Causes of Thyroid Deficiency
Thyroid deficiency is often the result of damaged thyroid cells due to chronic inflammation. Inflammatory autoimmune disorders, like Hashimoto’s disease, account for roughly 90% of the hypothyroidism cases worldwide. (R)
In addition to autoimmune disorders, here are some of the other most common causes of thyroid inflammation:
- Gut inflammation
- Pro-inflammatory diet
- Postpartum thyroiditis (thyroid inflammation following pregnancy)
- Medication side effects
- Radiation therapy
- Thyroid surgery
If you have any of the above risk factors and currently experience symptoms of a hormone imbalance, talk to a doctor about testing your hormone levels.
Reference 4: https://www.ncbi.nlm.nih.gov/pubmed/3066320
How to Treat Hormone Imbalances Naturally
Believe it or not, there’s a major upside to having health issues that are caused by hormone imbalances, and that’s that you can correct them with diet, exercise, and quality sleep.
Here are some of the best natural ways to normalize hormone levels without the use of medications:
High-intensity exercise, weight training, running, and walking supports healthier hormones. Exercise reduces stress hormones, and when stress hormones decrease, the production of other hormones can normalize.
High levels of stress hormones like cortisol can damage the gut lining. By reducing stress hormones, exercise helps heal the gut and prevents inflammation from entering the bloodstream, damaging the endocrine glands, and triggering hormone imbalances.
2. Get Better Sleep
Your circadian rhythm, or sleep pattern, needs to be consistent if you want to optimize hormone production. Adults should get between 7-9 hours of sleep a night.
Here are some tips for a having more restorative sleep:
- Avoid technology before bed. The blue light that emanates from screens disrupts melatonin production.
- Eat a teaspoon of raw honey before bed. Raw honey contains nutrients that support melatonin production. (R)
- Create a bedtime routine. Take a hot Epsom salt bath, read for 20 minutes, meditate, or do all three before bed every night.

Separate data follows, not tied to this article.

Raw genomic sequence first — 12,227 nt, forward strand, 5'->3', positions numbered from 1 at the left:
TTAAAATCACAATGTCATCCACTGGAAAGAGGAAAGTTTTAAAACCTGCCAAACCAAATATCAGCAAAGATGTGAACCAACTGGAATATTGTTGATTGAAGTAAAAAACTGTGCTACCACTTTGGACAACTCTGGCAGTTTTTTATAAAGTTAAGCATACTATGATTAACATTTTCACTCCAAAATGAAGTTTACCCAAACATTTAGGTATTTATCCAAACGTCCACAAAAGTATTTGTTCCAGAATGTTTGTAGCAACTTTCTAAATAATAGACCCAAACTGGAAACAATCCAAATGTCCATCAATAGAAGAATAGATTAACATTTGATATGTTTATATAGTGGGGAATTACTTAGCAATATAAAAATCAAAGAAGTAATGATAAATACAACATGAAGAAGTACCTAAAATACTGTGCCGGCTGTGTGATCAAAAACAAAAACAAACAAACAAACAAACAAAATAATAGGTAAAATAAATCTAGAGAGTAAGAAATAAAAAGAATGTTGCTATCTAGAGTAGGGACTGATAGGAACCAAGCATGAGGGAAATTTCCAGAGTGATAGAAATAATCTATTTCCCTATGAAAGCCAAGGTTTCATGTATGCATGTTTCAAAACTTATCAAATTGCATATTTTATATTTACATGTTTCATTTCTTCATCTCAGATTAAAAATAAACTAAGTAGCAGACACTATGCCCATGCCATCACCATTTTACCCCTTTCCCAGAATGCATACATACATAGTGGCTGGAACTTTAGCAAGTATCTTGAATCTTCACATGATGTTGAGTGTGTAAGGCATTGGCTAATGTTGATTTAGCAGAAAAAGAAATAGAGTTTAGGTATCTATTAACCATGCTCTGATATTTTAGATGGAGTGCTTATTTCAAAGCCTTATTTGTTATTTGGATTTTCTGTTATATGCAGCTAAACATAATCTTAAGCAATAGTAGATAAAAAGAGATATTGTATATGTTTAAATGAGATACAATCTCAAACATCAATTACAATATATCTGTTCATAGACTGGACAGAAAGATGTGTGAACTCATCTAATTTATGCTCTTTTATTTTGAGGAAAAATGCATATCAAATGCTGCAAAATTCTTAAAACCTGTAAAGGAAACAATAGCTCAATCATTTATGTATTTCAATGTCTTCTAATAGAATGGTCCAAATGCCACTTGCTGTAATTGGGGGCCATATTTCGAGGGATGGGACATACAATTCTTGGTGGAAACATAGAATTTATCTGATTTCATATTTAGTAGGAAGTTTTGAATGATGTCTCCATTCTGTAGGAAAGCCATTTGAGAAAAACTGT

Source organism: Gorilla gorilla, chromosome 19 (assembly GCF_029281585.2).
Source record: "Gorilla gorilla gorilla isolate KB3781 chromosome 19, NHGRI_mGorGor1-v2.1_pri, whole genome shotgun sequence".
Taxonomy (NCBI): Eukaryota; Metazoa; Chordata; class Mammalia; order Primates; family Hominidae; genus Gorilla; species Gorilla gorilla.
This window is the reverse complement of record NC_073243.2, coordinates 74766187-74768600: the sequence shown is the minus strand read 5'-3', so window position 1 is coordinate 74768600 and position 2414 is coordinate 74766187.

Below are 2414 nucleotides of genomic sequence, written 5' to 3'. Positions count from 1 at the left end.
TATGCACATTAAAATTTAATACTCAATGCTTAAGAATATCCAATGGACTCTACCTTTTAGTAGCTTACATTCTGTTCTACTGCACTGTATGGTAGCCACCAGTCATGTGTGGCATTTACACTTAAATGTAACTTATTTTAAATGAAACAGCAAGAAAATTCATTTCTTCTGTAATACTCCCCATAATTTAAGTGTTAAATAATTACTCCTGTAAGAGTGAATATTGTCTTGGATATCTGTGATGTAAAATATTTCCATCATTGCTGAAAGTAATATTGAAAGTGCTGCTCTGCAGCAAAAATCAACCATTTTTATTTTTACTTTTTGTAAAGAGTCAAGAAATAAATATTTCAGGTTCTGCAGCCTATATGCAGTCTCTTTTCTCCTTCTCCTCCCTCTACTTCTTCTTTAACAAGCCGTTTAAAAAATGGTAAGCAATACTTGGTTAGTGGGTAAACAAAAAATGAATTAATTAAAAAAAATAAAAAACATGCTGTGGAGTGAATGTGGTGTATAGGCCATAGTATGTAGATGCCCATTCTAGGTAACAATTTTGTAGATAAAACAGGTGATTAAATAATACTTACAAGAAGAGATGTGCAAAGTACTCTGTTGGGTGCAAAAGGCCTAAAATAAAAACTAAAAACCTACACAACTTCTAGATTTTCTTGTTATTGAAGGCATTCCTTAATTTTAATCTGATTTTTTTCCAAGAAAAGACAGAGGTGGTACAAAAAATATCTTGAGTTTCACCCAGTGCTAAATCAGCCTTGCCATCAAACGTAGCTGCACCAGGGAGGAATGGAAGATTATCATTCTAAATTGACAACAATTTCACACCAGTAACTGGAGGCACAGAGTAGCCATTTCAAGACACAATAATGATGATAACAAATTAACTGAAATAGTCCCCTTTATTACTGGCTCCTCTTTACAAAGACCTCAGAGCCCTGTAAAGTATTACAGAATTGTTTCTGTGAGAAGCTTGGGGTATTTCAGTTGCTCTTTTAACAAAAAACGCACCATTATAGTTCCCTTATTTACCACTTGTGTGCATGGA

Reference 5: https://www.ncbi.nlm.nih.gov/pmc/articles/PMC3758027/
3. Eat Anti-Inflammatory Foods that Support Gut Health
Nutrient-dense, anti-inflammatory foods like avocado, coconut and olive oil, wild-caught sardines and salmon, cucumber, and celery heal the gut and restore hormone levels.
Probiotic foods like kimchi, sauerkraut, brine-cured olives, gherkin pickles, and apple cider vinegar promote healthy gut bacteria and strengthen the gut lining. Add prebiotic foods into the mix, like artichokes, chicory root, and onions—these act as fuel for the growth of healthy gut bacteria.
Bone broth is somewhat of a super-food when it comes to repairing the gut and reducing inflammation. It’s packed with amino acids, the building blocks of protein, and is full of minerals like magnesium and calcium that heal the digestive tract, support hormone production, and strengthen the immune system.
4. Avoid Foods that Damage the Gut and Promote Inflammation
Stay away from foods that are low in nutrients, promote inflammation, fuel bad gut bacteria, and damage the digestive tract. Inflammatory foods include dairy products, trans fat, sugar, gluten (bread and pasta), and refined grains.
Sugar is not only pro-inflammatory, but it acts as fuel for bad gut bacteria and increases the risk of insulin resistance and diabetes. Gluten promotes hormone imbalances, gut inflammation, and exacerbates mental health disorders, including autism.
Caffeine increases stress hormone production, and coffee is acidic and can damage the gut lining. Drink at most two cups of green tea a day and avoid alcohol entirely. The theanine in green tea promotes GABA production and reduces stress. (R)
Reference 6: https://www.ncbi.nlm.nih.gov/pubmed/28938517
Be careful with brassica vegetables like kale, chard, spinach, cauliflower, and broccoli. They’re excellent for gut health because they feed healthy gut bacteria, but you have to make sure to cook them thoroughly. Brassica vegetables contain goitrogens, a class of compounds that can impair thyroid function. Luckily, cooking neutralizes them.
By eating right and embracing a healthy lifestyle, you can take the fate of your hormones into your own hands.
Symptoms like chronic fatigue, food cravings, rapid weight gain, mood disorders, difficulty sleeping, and digestive issues aren’t just a natural part of aging. In fact, there’s a good chance that they’re the product of hormone imbalances. To get the best treatment for your hormone imbalances, contact us at Complete Care Health Centers and see one of our providers today.